VR IRL

HCC unveils new virtual reality lab through partnership with Houston company

MACE Virtual Labs and Houston Community College teamed up to create a new virtual reality lab at the HCC West Loop campus. Photo via hccs.edu

Earlier this month, Houston Community College opened its new virtual reality lab at its HCC West Loop campus.

The new space comes from a partnership between HCC Southwest and Houston-based MACE Virtual Labs — an extended reality software company. The $175,000 facility boasts VR stations, flat-screen monitors, Telsasuits, VR headsets and motion-activated car driving simulators, according to a news release, and is a rare concept within higher education, says Sean Otmishi, dean of HCC Digital and Information Technology Center of Excellence, in the release.

"This puts us in an area where few other (educational) institutions have gone," Otmishi says. "We're at the forefront. We are the global leaders."

VR concepts are at the forefront of innovation, says HCC Chancellor Cesar Maldonado, and the technology is being used as a cheaper, safer training process.

"Higher education has always been at the cutting edge of new technologies, driving development and creating the next generation of scientists, developers and entrepreneurs," says Maldonado in the release. "Virtual and augmented reality technologies are at the front of development right now and change is happening at a frenetic pace."

The VR lab, which opened December 5, is not just a benefit to the school system, but it also represents a win for the greater Houston community — especially when it comes to this opportunity for training, says Madeline Burillo-Hopkins, president of HCC Southwest, in the release.

"This VR lab brings to Houston companies access to the latest technology for professional development of their incumbent workers," she says. "Through this partnership with MACE Labs, HCC can provide customized training using the latest VR technology available overseas until now."

MACE Virtual Labs, which is based just north of the Heights, was founded in 2017 and provides software and hardware for various VR purposes.

"This is the equipment of the future," says Josh Bankston, a partner in MACE Virtual Labs. "It makes really good sense, both philanthropically and businesswise, to create a partnership with HCC that puts this equipment in the hands of the students and the faculty which will benefit everyone, from education to the workforce and beyond."

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Building Houston

 
 

After working with thousands of interns, Allie Danziger of Ampersand Professionals says she's now got a product to upskill and train new hires for employers. Photo courtesy of Ampersand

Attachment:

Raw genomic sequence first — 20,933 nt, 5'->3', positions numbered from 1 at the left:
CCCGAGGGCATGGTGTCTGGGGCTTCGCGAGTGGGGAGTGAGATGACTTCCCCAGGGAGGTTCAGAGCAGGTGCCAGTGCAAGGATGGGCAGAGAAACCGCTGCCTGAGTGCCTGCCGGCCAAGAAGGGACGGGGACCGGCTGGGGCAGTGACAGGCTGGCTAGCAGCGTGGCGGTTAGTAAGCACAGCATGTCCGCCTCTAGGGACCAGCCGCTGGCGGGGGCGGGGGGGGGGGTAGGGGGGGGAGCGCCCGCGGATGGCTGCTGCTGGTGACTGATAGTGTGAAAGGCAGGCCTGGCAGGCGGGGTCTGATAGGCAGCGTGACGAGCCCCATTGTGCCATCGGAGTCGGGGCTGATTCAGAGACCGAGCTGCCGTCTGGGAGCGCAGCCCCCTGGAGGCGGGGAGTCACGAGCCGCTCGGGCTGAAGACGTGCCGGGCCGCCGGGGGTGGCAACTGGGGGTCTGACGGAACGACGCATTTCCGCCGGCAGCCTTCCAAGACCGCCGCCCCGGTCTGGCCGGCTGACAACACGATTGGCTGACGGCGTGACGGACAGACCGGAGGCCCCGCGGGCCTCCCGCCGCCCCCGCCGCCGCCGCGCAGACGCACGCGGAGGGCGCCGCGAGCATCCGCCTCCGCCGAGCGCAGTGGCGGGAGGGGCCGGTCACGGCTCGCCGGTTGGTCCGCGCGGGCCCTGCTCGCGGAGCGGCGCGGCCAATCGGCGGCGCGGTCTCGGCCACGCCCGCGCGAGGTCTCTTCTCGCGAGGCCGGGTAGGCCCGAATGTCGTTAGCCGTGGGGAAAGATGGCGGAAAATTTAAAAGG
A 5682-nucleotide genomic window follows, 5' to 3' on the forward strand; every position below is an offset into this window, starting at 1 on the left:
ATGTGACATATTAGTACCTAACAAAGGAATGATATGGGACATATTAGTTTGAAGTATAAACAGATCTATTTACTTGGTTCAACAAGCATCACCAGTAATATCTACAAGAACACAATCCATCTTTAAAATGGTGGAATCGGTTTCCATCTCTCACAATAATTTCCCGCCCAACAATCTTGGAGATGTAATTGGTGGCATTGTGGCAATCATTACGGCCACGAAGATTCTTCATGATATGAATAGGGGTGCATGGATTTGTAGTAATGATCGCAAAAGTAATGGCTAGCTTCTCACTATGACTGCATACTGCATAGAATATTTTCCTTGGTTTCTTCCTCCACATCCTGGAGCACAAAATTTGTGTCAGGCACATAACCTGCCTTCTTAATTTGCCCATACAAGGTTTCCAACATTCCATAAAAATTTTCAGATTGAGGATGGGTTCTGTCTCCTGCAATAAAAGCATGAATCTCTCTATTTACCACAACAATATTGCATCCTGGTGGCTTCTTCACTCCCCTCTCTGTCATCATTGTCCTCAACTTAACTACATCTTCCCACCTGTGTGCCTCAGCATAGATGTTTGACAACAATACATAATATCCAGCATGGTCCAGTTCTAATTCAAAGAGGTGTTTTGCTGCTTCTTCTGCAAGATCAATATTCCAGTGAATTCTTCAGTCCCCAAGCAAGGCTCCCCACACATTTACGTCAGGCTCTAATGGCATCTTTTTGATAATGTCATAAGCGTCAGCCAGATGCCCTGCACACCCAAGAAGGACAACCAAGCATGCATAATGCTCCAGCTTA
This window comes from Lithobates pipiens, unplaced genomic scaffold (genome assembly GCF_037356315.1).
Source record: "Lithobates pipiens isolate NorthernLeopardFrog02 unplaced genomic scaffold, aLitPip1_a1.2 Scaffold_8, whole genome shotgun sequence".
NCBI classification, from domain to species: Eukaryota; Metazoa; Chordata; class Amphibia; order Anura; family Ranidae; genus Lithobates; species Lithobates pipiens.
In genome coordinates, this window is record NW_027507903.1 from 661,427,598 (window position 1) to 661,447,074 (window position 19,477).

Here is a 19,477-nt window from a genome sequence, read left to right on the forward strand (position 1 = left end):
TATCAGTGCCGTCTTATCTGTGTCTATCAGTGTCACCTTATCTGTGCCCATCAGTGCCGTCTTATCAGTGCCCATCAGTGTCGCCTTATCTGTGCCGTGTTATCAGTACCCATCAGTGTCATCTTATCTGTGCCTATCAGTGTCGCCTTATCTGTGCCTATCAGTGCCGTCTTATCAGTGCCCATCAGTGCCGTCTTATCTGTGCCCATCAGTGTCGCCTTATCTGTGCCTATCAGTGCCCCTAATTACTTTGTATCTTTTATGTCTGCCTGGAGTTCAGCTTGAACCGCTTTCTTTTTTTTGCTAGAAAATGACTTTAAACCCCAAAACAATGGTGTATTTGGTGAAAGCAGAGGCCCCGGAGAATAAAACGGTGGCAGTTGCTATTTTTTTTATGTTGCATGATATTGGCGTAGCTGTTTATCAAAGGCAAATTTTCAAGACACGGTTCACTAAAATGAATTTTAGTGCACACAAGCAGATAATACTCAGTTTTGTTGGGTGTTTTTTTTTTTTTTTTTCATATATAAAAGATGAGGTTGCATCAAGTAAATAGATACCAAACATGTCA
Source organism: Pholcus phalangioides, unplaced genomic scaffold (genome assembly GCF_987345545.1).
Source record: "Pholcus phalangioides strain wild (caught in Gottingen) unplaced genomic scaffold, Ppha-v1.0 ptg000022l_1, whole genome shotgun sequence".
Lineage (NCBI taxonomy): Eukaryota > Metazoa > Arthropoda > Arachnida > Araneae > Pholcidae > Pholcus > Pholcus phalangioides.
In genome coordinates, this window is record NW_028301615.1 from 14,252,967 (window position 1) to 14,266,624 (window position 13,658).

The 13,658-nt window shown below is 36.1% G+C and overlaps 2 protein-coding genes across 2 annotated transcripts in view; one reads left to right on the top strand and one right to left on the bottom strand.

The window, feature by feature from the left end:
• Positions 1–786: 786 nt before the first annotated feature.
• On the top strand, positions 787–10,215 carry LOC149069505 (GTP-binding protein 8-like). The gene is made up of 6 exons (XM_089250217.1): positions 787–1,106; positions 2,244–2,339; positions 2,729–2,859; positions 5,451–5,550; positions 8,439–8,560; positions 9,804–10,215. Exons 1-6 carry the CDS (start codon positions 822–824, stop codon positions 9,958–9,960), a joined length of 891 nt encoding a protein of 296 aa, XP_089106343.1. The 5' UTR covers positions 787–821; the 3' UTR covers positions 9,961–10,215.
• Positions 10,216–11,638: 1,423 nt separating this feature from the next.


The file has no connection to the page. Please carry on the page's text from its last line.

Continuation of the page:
After seeing success with her internship training and matchmaking platform, Allie Danziger, founder and CEO of Ampersand Professionals, has expanded the concept to include a new hire training service that allows employers to better optimize the onboarding process and have a well-trained new staff member from day one.

In just over a year, Ampersand has worked with over 7,000 professionals through its original concept of upskilling and matching young professionals to internship programs. A few months ago, Danziger and her team expanded to include career development training for students first entering the workforce with the City of Houston's Hire Houston Youth program. Danziger says it was developing out the platform for this program that proved there was a need for this type of training.

"While we have focused on matching professionals with businesses for paid internships, we recognized a further gap with employers that have their own recruiting/talent acquisition teams, or just their own preferred way of bringing on entry-level talent, and didn’t have a need for our matching platform," Danziger tells InnovationMap. "But, they recognized the benefit of our proven training platform that pre-vets and de-risks their hires, and still wanted access to the training for their own hires."

The new program has evolved from training interns to new hires, so parts of the program that focuses on interviewing or applying for a job have been removed. Instead, the 8.5 hours of training focuses on networking, best practices for working with a manager and team, performance reviews, common software training, and more.

Danziger says usually new hires need the most experienced mentor or manager, but they don't usually get that support — especially when it comes to businesses that don't have their own built-out mentorship or training program.

"Ampersand’s new training product fills that gap — it gives employers of any size any easy solution to provide basic job readiness training to employees, access to our team of dedicated coaches, and a detailed report at the end of their training summarizing how their new hire did in the training and any trends recognized and tips for managing this employee based on what the platform uncovered," she says. "Businesses can also sign up for additional coaching sessions and customize training materials, as an add-on if interested."

The program costs the employer $100 per new employee, and checkout online takes less than a minute. Through both this program and the original internship program, Ampersand is constantly evolving its training content.

"These professionals are going through the same training experience that we have proven out over the last year, and we are constantly adding to based on data we see in the user experience," Danziger says.

Danziger recently joined the Houston Innovators Podcast discuss some of the benchmarks she's met with Ampersand, as well as the importance of investing in Gen Z hires. Listen to that episode below.


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